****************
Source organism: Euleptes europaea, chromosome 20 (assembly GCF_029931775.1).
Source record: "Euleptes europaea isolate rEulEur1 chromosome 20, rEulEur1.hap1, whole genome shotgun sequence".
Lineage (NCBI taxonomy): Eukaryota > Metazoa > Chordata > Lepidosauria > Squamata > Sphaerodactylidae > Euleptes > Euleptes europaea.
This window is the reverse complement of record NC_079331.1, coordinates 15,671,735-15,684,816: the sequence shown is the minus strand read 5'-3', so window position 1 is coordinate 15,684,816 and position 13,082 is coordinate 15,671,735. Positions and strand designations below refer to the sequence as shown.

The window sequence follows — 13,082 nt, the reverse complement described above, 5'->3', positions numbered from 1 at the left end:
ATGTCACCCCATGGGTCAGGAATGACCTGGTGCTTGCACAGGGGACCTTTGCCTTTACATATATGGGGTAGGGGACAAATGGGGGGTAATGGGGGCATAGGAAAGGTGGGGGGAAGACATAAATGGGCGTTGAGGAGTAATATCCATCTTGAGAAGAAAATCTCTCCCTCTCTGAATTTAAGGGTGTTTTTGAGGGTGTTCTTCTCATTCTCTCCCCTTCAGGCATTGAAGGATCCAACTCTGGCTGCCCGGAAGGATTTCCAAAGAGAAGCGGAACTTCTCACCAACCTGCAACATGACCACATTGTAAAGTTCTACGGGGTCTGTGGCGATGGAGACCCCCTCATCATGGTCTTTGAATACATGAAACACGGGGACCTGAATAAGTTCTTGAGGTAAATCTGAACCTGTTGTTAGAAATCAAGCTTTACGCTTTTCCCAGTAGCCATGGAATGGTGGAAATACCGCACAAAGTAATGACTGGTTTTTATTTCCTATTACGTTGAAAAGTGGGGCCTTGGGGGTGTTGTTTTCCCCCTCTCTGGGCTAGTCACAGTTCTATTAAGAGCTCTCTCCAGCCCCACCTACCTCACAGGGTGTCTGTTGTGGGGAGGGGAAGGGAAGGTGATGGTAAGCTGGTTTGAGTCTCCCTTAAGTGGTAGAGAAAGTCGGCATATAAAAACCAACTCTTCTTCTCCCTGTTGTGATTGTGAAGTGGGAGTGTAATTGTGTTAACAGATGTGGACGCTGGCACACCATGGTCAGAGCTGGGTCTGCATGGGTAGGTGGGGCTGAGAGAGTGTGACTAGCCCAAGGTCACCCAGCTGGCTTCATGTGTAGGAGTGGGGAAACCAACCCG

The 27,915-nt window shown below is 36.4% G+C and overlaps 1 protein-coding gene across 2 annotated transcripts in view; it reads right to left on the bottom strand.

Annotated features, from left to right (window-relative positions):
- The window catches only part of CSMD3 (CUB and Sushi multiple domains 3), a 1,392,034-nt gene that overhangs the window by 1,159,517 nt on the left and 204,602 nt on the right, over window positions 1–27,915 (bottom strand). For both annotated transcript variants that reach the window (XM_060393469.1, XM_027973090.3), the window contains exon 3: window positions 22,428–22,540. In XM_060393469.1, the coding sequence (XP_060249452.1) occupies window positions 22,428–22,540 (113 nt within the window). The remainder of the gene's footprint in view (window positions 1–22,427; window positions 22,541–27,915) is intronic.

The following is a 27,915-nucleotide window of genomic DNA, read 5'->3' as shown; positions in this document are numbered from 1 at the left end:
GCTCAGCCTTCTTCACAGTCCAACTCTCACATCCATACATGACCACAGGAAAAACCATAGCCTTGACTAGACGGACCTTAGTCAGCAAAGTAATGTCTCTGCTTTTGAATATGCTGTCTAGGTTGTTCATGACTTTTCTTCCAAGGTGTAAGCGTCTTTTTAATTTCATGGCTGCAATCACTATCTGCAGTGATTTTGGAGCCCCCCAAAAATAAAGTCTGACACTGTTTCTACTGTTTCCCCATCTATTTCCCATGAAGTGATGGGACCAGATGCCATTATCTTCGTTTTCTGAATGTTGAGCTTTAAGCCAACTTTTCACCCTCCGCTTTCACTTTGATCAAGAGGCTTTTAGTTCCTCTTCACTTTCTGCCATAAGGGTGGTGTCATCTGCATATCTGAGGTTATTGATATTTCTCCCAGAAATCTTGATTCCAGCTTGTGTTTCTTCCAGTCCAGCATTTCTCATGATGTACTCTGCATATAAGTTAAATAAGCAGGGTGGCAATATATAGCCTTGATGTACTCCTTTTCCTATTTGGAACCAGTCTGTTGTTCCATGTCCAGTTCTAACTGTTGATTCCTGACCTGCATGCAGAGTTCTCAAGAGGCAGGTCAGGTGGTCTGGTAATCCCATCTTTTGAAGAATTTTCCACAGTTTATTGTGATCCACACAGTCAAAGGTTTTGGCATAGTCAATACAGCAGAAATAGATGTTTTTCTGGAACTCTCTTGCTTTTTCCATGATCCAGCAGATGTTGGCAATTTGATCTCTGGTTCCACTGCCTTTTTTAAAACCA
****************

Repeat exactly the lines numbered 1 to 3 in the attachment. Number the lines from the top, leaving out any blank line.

Source organism: Euleptes europaea, chromosome 20 (assembly GCF_029931775.1).
Source record: "Euleptes europaea isolate rEulEur1 chromosome 20, rEulEur1.hap1, whole genome shotgun sequence".
Lineage (NCBI taxonomy): Eukaryota > Metazoa > Chordata > Lepidosauria > Squamata > Sphaerodactylidae > Euleptes > Euleptes europaea.